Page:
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Mitochondria are multifunctional organelles involved in energy production, reactive oxygen species production, induction of apoptosis, and cellular signaling in response to external stimuli. The Theiss Lab is especially interested in the mitochondria of intestinal epithelial cells. These cells form a protective barrier from luminal contents and the underlying intestinal tissue. It is well-established that intestinal epithelial cell homeostasis is altered in inflammatory bowel diseases (IBD) and colorectal cancer. In fact, loss of barrier function is a key pathway in the pathogenesis of IBD and ~95% of colorectal cancers originate in the intestinal epithelium. We focus on furthering our understanding of how mitochondrial health influences inflammation in the intestine and gut microbiota composition/health. In addition, we study the initiation/progression of colorectal cancer in response to well-established cancer risk factors: chronic inflammation and obesity.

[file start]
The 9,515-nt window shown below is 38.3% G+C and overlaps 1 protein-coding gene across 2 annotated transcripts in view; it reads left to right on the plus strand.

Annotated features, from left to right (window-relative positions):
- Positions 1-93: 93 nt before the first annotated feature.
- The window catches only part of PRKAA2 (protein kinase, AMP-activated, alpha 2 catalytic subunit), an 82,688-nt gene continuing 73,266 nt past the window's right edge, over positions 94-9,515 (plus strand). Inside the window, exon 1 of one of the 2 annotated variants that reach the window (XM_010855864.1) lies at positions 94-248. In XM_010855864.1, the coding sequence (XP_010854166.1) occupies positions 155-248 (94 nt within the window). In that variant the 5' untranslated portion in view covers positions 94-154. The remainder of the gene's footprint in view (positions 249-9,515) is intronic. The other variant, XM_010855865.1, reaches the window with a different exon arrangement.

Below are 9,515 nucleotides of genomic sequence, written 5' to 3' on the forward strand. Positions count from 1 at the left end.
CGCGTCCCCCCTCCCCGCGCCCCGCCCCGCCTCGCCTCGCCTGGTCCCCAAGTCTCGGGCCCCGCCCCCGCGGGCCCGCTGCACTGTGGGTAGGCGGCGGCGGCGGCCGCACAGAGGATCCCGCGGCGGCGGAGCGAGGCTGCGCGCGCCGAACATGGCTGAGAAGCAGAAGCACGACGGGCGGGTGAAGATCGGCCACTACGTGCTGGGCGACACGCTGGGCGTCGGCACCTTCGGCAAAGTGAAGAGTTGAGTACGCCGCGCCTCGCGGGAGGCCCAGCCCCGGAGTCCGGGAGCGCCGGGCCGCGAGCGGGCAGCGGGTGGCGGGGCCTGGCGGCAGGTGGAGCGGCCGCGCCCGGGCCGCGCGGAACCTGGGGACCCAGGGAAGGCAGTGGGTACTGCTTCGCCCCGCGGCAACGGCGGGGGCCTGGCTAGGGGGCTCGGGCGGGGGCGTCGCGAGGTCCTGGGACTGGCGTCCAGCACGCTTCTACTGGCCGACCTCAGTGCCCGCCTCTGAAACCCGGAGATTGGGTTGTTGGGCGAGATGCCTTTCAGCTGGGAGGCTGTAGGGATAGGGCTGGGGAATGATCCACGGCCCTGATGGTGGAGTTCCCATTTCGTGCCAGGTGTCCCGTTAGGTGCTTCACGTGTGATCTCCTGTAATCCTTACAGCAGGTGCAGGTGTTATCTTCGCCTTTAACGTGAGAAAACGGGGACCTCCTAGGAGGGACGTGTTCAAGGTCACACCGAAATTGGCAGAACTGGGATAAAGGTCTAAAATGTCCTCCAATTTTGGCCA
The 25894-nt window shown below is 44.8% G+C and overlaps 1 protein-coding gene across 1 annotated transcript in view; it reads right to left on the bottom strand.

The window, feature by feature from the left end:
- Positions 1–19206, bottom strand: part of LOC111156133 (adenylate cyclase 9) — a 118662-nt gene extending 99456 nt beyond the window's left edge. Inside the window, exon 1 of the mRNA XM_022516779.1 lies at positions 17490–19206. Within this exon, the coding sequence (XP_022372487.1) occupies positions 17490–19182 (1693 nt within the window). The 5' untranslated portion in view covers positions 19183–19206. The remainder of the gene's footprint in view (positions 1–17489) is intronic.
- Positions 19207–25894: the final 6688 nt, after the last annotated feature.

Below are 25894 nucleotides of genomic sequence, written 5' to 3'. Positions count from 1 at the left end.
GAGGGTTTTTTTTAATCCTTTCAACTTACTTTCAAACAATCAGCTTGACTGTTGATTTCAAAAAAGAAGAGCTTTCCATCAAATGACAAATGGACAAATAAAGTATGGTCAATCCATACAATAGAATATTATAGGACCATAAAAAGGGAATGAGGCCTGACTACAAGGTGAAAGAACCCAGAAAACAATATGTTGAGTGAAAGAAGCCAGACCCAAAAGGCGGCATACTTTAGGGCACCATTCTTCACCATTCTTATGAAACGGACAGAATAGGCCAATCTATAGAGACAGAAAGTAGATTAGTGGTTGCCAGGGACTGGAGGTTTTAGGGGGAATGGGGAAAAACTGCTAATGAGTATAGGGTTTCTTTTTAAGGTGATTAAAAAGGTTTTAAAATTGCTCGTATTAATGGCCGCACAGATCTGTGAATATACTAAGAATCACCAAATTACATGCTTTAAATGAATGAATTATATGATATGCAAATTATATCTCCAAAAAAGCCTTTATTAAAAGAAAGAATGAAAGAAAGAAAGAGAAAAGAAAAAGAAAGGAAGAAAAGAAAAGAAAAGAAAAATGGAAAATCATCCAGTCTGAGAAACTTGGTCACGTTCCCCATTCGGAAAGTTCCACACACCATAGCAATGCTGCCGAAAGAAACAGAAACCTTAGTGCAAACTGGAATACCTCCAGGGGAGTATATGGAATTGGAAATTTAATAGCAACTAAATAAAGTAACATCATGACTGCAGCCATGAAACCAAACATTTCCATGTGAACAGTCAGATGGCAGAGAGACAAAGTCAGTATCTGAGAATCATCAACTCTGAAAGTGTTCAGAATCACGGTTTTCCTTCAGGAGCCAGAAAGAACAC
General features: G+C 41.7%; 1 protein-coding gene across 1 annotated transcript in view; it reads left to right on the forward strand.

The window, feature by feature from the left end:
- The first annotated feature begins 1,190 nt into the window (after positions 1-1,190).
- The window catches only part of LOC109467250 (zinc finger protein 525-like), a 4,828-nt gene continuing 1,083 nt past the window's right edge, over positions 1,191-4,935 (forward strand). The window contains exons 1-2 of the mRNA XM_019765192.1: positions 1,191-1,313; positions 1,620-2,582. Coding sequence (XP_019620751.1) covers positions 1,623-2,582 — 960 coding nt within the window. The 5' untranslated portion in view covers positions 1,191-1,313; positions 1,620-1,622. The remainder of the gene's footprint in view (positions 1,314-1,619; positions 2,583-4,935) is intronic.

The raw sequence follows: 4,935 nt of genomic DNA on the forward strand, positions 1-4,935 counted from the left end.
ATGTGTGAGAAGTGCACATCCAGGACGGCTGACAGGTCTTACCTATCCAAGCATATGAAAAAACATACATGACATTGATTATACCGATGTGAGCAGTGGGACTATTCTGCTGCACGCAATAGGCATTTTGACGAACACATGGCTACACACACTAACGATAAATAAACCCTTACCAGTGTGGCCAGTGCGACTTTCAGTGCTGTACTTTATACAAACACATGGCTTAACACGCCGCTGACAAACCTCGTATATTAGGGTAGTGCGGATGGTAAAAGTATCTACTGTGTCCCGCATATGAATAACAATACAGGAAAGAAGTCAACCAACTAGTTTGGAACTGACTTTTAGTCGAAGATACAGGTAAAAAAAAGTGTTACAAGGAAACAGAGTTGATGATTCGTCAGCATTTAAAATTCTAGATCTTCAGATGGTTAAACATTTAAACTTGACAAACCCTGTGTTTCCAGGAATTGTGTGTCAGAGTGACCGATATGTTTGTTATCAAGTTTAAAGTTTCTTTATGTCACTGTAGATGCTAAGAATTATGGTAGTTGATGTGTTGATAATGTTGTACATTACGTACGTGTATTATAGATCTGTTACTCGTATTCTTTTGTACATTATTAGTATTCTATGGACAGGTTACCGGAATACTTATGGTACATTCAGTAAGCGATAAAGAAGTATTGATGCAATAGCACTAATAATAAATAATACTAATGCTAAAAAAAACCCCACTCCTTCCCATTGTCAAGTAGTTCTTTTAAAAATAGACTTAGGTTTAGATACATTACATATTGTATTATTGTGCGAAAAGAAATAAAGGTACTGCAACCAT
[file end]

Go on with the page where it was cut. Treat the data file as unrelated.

Three areas of research currently underway in the lab supporting our overall goal are:

  • Elucidating the role of mitochondrial dysfunction in the pathogenesis of Crohn’s disease (a type of IBD). We are specifically interested in the intercommunication between specialized secretory epithelial cells called Paneth cells and the intestinal stem cells and how this is altered during mitochondrial damage in either cell type and how this triggers inflammation.

  • Identifying molecular communication between epithelial cell mitochondria and luminal microbiota to influence intestinal homeostasis. This includes metabolites derived from gut microbiota and antimicrobial peptides released by intestinal epithelial cells to shape host/microbiota interactions.

  • Identifying the molecular pathways induced in the colon epithelial cells by adipose tissue during obesity, thereby conferring initiation of cancer. Key circulating factors released by obese adipose tissue are taken up by colonic epithelial cells and alter mitochondrial metabolism and stemness pathways.

To accomplish these studies, the Theiss Lab utilizes human intestinal mucosal biopsies, novel mouse models of intestinal inflammation, cell culture, and intestinal organoids and colorectal cancer tumor organoids.  We actively collaborate with research programs on campus including The GI and Liver Innate Immune Programs (GALIIP), The University of Colorado Cancer Center (UCCC), The Stem Cell and Organoids Research Exchange (SCORE), and the Nutrition Obesity Research Center (NORC).  

Figure 1.jpg

Cells (2021) 10(6), 1349.

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